Bible Stories Through Wayang Wahyu.
In the island of Java in Indonesia, Wayang Kulit or sometimes called Wayang Purwa (puppets made out of embossed leather) holds a significant importance in society. Wayang is performed during royal functions, weddings and other important events. Often, Wayang narrates Indian epics such as Ramayana and Mahabharata. This is because Java was a predominantly Hindu empire before the arrival of Buddhism, Islam and Christianity. In the 1960s, Timotheus Wignjosoebroto, a Brother from Fratrum Immaculatæ Conceptionis (FIC), a Catholic brotherhood in Solo, Central Java, had an idea to incorporate Biblical sermons in Wayang performances. Wayang Wahyu was born. In Javanese, ‘wahyu’ means revelations.
Wayang has become less popular in recent years among the younger generation who favours Instagram to epic tales performed laboriously by a puppet master (locally called Dalang). However, one young puppeteer is determined to preserve the know-how of Bible storytelling through Wayang Wahyu. Indra Suroinggeno, who as a Dalang founded the Bhuana Alit workshop, has been conducting workshops among young Javanese to preserve and promote the use of Wayang Wahyu. Through an interview with this author, the puppeteer shared his views about his work and the future of the art of Wayang Wahyu.
Global Voices (GV): Can you please tell our readers about Wayang Wahyu and what makes it different to other types of Wayang?
Indra Suroinggeno (Suroinggeno): In Indonesia, there are many types of Wayang, Wayang Kulit (puppets made of embossed leather), Wayang Klithik (two-dimensional wooden puppets), Wayang Beber (wayang characters painted in scrolls), Wayang Golek (three-dimensional wooden puppets). Wayang Wahyu is made out of leather, inspired by the embossed leather puppet, but instead of having the traditional leather puppet’s characters, we use the characters of Jesus and the saints to narrate Biblical stories. The musical instruments we use are less elaborate but include saron gamelan (a xylophone-like instrument made out of bronze), kendang (traditional drum), gejog lesung (a large mortar used in farms to remove rice husks), gambang (a xylophone-like instrument made out of wood).
GV: Please tell us a little bit about the history of Wayang Wahyu.
Suroinggeno: Wayang Kulit Wahyu first appeared sometime in the 1960s, initiated by Brother Timotheus. Its first mission was to spread Christianity, knowing that Wayang is particularly influential to the Javanese. He transformed Wayang from being a mere performance into a meaningful and teaching platform about life. In time, Wayang Wahyu’s popularity declined, even many (Javanese) Catholics are not aware of its existence. That’s the reason why we started a (Wayang Wahyu) workshop; we’d like to introduce the spirit of compassion of Jesus through Wayang.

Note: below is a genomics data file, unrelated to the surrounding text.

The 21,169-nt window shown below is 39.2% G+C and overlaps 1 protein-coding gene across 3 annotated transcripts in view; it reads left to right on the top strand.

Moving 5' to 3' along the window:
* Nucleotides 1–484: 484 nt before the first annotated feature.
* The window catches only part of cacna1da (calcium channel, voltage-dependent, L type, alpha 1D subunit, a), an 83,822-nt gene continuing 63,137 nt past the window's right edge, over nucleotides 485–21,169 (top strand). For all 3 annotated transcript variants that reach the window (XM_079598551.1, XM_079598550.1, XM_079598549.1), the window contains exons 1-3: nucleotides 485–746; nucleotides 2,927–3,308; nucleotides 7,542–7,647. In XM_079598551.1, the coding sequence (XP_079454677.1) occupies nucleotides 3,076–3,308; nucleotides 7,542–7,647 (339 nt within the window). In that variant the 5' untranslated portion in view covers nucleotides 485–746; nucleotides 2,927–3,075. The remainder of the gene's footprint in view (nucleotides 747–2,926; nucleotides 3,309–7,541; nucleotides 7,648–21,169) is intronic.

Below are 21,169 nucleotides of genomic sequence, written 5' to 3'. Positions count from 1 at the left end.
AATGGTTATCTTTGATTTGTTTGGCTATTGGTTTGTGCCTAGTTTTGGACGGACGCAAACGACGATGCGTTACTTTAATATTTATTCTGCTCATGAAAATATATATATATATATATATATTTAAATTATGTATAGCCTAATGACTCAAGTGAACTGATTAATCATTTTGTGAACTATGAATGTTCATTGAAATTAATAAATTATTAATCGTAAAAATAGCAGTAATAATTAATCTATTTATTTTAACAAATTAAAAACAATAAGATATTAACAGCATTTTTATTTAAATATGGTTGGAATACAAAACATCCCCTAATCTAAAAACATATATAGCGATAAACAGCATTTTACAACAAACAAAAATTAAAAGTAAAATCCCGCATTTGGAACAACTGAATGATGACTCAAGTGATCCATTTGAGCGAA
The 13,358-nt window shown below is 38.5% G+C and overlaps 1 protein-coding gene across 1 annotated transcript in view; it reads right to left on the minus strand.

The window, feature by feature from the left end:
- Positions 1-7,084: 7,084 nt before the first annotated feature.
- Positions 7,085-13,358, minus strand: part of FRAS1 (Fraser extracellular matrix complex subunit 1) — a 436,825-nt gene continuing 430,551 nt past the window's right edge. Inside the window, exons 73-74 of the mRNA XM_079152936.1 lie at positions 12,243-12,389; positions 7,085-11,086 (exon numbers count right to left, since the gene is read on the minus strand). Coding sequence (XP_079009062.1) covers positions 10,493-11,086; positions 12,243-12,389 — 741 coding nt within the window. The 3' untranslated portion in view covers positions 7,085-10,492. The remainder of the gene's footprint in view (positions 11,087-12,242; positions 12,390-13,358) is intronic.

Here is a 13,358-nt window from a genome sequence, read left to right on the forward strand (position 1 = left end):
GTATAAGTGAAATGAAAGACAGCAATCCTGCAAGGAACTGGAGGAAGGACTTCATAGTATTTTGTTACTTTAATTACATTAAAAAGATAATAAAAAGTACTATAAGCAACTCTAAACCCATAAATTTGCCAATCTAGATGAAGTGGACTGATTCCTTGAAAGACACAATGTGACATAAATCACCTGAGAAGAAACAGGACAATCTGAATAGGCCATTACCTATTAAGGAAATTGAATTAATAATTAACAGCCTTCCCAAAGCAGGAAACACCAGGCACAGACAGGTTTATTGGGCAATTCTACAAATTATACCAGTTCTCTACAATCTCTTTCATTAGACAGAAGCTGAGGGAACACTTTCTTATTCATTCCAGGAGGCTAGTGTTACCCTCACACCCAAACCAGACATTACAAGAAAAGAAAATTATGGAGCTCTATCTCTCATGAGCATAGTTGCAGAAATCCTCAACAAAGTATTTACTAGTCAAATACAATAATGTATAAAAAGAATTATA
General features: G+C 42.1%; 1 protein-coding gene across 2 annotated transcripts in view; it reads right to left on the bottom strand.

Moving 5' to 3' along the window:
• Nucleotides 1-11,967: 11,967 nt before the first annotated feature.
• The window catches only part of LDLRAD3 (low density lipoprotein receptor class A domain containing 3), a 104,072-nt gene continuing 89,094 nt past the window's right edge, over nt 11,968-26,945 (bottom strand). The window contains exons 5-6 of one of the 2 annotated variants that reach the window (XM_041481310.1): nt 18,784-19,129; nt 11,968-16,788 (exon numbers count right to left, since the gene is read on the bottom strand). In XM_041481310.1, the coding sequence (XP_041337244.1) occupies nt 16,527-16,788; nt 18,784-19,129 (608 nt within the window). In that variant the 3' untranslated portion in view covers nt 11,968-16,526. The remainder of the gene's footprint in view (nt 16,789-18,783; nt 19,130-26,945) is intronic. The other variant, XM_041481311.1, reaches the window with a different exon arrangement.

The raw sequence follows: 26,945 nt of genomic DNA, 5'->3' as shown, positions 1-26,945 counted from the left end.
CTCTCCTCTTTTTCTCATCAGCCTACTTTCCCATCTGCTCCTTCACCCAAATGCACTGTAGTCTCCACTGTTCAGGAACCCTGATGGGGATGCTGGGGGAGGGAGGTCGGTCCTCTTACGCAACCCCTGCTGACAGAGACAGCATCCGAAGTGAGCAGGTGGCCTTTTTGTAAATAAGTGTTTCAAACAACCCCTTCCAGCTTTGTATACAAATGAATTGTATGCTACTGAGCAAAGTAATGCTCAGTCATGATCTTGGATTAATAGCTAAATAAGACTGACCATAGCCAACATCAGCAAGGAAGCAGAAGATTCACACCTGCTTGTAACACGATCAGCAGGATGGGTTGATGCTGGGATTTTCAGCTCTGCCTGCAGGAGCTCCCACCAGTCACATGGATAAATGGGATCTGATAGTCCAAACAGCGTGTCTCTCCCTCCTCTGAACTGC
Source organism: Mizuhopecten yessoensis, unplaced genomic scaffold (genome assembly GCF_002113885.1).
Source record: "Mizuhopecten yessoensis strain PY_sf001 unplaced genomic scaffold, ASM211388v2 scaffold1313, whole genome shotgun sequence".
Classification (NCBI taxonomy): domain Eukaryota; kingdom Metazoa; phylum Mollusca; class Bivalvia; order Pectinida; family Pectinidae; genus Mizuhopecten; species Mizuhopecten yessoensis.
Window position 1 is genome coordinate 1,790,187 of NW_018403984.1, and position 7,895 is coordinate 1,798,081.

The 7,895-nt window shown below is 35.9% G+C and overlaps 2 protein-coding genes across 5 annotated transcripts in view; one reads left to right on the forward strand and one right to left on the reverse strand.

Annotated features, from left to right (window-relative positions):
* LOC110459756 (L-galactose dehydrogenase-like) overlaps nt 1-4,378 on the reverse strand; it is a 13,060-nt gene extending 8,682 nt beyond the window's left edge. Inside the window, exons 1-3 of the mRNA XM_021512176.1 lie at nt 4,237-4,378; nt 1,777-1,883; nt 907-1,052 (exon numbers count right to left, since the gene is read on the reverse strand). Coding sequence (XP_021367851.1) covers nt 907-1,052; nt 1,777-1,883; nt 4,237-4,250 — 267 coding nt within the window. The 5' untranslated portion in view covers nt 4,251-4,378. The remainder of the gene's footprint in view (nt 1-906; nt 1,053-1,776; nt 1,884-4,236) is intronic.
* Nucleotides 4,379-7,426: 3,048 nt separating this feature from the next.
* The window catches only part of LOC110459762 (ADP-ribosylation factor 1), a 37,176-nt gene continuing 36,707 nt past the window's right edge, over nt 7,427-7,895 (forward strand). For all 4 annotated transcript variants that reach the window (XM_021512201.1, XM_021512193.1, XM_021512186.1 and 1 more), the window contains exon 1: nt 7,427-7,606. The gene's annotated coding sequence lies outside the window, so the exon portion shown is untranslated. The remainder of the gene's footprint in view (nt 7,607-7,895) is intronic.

Many Javanese practice Kejawen, a set of ancestral beliefs and practices syncretised with various religions such as Islam, Buddhism, Hinduism and Christianity. Suroinggeno explained to GV that Wayang Wahyu is an example of syncretism of the Javanese culture and Catholicism.
Suroinggeno: My Catholic name is Fransiscus Asisi Trias Indra Setiawan, but I practice Kejawen. My grandfather was a Siva-Buddhist. To us, God is immeasurable, transcending religious differences in the world. We (the Javanese) embraced new religions.
GV: Your workshop is called Bhuana Alit. Can you define what it means?
Suroinggeno: Bhuana Alit Bhuana Agung. Yin and Yang. Microcosmos. Macrocosmos. In our ancestral belief ‘bhuana alit’ is God within our soul. It’s a philosophy. I named the workshop Bhuana Alit because ‘bhuana’ means the world, ‘alit’ means small or children. Bhuana Alit means the world of children because essentially, we focus on training the future generation of Dalang.
GV: What are the current challenges faced by Bhuana Alit?
Suroinggeno: We don’t have a lot of trainers. We used to collaborate with the Indonesian Art Institute (ISI), my alma mater, who train our youth. Also, year after year, parents stopped sending their children to Dalang practice so that they can focus on schools. After all, formal education is a priority.
Suroinggeno told GV that to refine his puppeteering skills, he will be soon attending Habirandha, Jogjakarta’s oldest Dalang school founded by the late Sultan Hamengku Buwono VII of Jogjakarta.
GV: What is your vision for the workshop?
Suroinggeno: I always dream that one day Wayang Wahyu can reach a wider public, and not only the church community.
Wayang was recognised as a Masterpiece of Oral and Intangible Heritage of Humanity by UNESCO in 2003. Its popularity has been declining, but efforts to preserve it like the workshops organised by the group of Suroinggeno are giving hope about the future of this art.
Credit: Juke Carolina for Global Voices, 24 December 2017.